How to Make Multi-factor Authentication User Friendly?

How to make multifactor authentication user friendly

Bank tellers use terminals to access customer financial information and perform transactions with the highest Multi-factor Authentication (MFA)  security standards. It means that every time they step away from their terminal, even for a few seconds, they are required to lock the terminal and re-authenticate upon return. This practice is not only frustrating for the employees, but It’s also from the employer´s side. It affects productivity and the capacity for customer service, and it costs banks millions of dollars. Could biometric re-authentication bring a better cost and money-effective future to banking?

Multi-factor authentication to secure bank teller terminals

The potential for cyber attacks is related to the perimeter being secure. The more devices connected to your network, the bigger the chance for a data breach. Especially for banks, which handle extremely sensitive data in a big number of devices and terminals, multi-factor authentication (MFA) is the key to its protection. However, the frequency at which employees authenticate daily shows its unfriendliness towards high-demand users, such as bank tellers, and opens a path toward new tools and mechanisms to improve the re-authentication process.

Bank tellers utilize terminals to provide an array of services, from dispensing money to handling deposits and withdrawals, and making all types of transactions involving consumer financial information. These terminals need high protection against prying eyes and unauthorized people trying to get access all the time. Even sneak-peaking at the screen may represent a major security problem. In order to prevent any misuse of the terminal, banks apply MFA (multi-factor authentication) and although there are different ways to deploy it, passwords are the most common authentication method which is not productive and studies show the process of multiple MFAs during the work hours are frustrating, so employees often ignore the need of logging off the terminals when they are away from the station.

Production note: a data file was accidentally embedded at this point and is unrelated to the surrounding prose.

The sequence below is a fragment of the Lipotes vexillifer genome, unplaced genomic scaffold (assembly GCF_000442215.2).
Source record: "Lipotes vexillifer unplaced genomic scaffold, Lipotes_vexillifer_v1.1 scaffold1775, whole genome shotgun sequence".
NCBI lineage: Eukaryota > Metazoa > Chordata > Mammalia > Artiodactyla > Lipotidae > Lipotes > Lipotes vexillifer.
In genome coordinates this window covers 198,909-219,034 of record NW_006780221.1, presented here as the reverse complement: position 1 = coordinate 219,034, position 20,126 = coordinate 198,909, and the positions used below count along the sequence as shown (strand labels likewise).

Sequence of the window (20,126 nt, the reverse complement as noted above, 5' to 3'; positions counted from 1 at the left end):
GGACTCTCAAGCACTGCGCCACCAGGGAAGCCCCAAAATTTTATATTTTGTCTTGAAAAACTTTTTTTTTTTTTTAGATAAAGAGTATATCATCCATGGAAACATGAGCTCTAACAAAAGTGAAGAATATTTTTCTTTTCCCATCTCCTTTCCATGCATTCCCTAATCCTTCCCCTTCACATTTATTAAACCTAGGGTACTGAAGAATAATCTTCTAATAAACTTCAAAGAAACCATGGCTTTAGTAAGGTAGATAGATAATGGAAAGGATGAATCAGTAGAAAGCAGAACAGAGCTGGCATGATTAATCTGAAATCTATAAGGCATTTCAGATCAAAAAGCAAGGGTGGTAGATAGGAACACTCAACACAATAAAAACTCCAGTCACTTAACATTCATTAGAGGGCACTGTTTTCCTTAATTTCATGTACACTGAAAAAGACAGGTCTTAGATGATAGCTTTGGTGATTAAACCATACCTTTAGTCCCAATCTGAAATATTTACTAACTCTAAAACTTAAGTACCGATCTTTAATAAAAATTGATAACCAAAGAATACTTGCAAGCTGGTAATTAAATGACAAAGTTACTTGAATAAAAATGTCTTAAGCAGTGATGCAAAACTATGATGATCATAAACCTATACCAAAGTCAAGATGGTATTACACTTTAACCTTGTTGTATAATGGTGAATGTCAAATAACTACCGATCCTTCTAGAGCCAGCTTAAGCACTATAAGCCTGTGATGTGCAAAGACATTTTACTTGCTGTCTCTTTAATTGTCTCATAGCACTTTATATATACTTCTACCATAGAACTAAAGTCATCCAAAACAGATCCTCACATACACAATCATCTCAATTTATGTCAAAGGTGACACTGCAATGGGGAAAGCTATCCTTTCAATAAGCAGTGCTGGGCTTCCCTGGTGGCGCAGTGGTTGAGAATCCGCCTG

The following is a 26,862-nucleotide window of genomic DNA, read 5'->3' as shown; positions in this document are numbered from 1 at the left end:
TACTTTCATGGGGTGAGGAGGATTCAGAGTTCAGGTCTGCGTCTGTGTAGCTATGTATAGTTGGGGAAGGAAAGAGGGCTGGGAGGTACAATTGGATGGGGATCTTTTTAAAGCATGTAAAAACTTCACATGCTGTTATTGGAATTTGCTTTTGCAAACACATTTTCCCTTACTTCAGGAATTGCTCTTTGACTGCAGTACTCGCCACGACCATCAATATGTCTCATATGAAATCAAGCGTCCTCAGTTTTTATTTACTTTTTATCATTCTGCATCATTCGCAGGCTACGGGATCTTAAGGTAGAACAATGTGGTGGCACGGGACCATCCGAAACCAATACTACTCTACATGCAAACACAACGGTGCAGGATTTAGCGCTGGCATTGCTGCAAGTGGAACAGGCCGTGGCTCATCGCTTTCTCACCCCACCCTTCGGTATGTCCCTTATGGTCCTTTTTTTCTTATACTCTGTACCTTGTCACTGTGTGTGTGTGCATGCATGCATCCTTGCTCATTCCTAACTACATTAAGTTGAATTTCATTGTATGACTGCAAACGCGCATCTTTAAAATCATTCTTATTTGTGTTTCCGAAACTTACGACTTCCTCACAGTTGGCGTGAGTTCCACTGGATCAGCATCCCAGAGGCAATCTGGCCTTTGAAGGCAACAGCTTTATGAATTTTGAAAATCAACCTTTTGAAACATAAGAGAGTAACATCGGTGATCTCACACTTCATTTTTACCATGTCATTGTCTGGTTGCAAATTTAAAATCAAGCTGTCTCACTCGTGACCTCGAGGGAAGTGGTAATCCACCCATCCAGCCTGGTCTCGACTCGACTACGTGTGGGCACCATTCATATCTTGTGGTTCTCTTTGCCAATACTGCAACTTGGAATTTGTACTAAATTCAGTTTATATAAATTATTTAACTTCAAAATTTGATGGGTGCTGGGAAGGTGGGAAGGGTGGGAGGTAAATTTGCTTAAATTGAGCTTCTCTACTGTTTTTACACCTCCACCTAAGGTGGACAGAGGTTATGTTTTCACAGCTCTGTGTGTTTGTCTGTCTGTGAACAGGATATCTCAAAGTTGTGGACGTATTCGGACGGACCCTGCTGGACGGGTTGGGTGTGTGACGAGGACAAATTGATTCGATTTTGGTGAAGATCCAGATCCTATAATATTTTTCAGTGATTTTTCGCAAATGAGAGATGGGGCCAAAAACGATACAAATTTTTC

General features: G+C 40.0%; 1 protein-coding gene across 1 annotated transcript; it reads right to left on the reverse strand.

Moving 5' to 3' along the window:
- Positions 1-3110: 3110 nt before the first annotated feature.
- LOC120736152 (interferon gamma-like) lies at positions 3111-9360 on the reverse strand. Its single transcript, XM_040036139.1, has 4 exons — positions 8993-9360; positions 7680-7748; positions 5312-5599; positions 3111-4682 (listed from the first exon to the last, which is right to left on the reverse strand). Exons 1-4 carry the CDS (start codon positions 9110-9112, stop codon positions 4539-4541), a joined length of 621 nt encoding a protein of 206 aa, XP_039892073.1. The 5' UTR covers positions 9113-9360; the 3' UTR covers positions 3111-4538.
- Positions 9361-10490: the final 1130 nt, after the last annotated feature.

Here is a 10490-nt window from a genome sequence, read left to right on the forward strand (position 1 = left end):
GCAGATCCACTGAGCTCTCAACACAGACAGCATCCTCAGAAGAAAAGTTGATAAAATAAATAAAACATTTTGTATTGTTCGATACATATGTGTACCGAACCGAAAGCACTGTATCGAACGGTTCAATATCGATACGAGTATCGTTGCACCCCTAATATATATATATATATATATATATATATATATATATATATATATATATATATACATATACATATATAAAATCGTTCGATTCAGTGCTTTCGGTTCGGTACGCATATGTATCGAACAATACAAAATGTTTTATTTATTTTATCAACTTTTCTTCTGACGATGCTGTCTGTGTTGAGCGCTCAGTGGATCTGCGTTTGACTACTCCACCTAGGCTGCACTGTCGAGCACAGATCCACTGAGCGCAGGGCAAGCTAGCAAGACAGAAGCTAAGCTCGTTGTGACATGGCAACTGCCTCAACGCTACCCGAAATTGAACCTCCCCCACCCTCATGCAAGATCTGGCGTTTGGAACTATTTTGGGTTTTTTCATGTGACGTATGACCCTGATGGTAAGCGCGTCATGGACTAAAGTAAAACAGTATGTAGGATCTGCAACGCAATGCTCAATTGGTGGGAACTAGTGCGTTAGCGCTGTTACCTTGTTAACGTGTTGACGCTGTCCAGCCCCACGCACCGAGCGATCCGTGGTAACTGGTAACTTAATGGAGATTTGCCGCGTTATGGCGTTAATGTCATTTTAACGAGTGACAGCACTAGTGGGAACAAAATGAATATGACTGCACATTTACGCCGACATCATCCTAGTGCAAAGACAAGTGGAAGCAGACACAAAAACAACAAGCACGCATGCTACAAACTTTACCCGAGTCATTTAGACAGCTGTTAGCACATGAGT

The invisible cost of multi-factor authentication: productivity

MFA implies the use of more than one security key to access the device at the beginning of the session and every time the session is paused. In other words, every time bank tellers leave the station and return, they must re-authenticate to use the device. So every time a bank teller goes to the bathroom, approaches another employee for consultation, or grabs a coffee, they need to log off and by returning, log in back. What seems to be a simple part of the daily routine can represent a burden, and a considerable waste of resources if put in perspective.

Once the user has been authorized by using the bank’s MFA method of choice, the day begins. On a regular daily basis, bank tellers interrupt their sessions an average of 50 times, if not more. This means that they must type their password and use a second device 50 times in an 8-hour shift. That easily amounts to one hour a day, almost 10% of the working shift goes wasted on doing repetitive MFAs. Sounds like a small and redeemable number? A regular bank branch has an average of 4 tellers, working 5 days a week. In a month, just one branch loses 80 hours or more of productive time. Multiply it by the number of branches, and you’ll get hundreds of hours of decreased productivity.

And that is when nothing goes wrong.